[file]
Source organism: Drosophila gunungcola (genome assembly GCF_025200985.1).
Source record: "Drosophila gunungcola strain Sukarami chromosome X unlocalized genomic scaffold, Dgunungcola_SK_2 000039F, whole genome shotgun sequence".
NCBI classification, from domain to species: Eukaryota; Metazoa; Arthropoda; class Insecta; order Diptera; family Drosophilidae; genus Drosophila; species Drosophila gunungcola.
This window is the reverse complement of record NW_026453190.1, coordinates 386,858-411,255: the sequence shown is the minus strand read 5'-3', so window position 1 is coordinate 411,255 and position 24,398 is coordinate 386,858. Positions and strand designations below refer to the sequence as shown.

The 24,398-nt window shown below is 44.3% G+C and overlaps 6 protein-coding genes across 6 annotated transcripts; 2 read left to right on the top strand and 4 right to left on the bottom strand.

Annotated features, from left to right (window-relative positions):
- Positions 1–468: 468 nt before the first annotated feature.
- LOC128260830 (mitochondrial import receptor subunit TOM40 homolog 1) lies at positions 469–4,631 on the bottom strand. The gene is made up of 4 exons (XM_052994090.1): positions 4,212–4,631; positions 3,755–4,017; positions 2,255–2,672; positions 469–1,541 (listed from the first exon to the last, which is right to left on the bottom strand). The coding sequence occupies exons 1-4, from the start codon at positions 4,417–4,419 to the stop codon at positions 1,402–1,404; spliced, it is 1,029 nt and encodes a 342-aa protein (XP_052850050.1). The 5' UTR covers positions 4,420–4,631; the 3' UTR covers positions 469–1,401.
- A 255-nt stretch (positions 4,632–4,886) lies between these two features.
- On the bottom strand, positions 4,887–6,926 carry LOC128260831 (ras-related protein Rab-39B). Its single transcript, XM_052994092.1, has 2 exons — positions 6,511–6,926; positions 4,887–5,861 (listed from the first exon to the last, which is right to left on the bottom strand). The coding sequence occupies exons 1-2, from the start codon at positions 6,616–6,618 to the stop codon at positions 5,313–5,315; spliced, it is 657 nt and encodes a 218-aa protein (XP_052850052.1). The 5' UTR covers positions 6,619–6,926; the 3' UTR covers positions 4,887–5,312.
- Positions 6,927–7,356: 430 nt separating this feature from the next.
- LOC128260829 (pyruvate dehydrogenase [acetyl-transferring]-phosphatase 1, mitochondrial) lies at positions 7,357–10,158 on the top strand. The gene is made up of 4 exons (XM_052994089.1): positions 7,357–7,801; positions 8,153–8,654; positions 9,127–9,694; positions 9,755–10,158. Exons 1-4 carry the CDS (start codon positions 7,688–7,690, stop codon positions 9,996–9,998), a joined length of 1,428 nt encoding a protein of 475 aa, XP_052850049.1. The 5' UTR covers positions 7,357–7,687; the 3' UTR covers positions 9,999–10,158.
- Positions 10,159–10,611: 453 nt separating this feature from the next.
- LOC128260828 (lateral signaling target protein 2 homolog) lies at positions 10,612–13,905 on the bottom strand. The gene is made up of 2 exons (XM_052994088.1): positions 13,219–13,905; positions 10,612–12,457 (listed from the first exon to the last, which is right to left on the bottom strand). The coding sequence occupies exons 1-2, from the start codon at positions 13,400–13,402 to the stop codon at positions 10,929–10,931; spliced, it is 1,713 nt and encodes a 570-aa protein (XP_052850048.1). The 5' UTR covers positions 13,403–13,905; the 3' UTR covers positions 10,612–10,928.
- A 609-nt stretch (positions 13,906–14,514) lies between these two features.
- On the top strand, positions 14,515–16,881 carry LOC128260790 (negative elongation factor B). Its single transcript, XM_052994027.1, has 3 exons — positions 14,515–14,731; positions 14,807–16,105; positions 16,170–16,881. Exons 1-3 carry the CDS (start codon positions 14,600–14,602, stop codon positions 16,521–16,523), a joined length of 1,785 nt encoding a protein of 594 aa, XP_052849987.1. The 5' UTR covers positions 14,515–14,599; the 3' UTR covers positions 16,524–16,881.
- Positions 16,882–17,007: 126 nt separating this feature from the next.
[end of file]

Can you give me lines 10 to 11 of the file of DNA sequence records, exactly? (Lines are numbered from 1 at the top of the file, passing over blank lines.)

- On the bottom strand, positions 4,887–6,926 carry LOC128260831 (ras-related protein Rab-39B). Its single transcript, XM_052994092.1, has 2 exons — positions 6,511–6,926; positions 4,887–5,861 (listed from the first exon to the last, which is right to left on the bottom strand). The coding sequence occupies exons 1-2, from the start codon at positions 6,616–6,618 to the stop codon at positions 5,313–5,315; spliced, it is 657 nt and encodes a 218-aa protein (XP_052850052.1). The 5' UTR covers positions 6,619–6,926; the 3' UTR covers positions 4,887–5,312.
- Positions 6,927–7,356: 430 nt separating this feature from the next.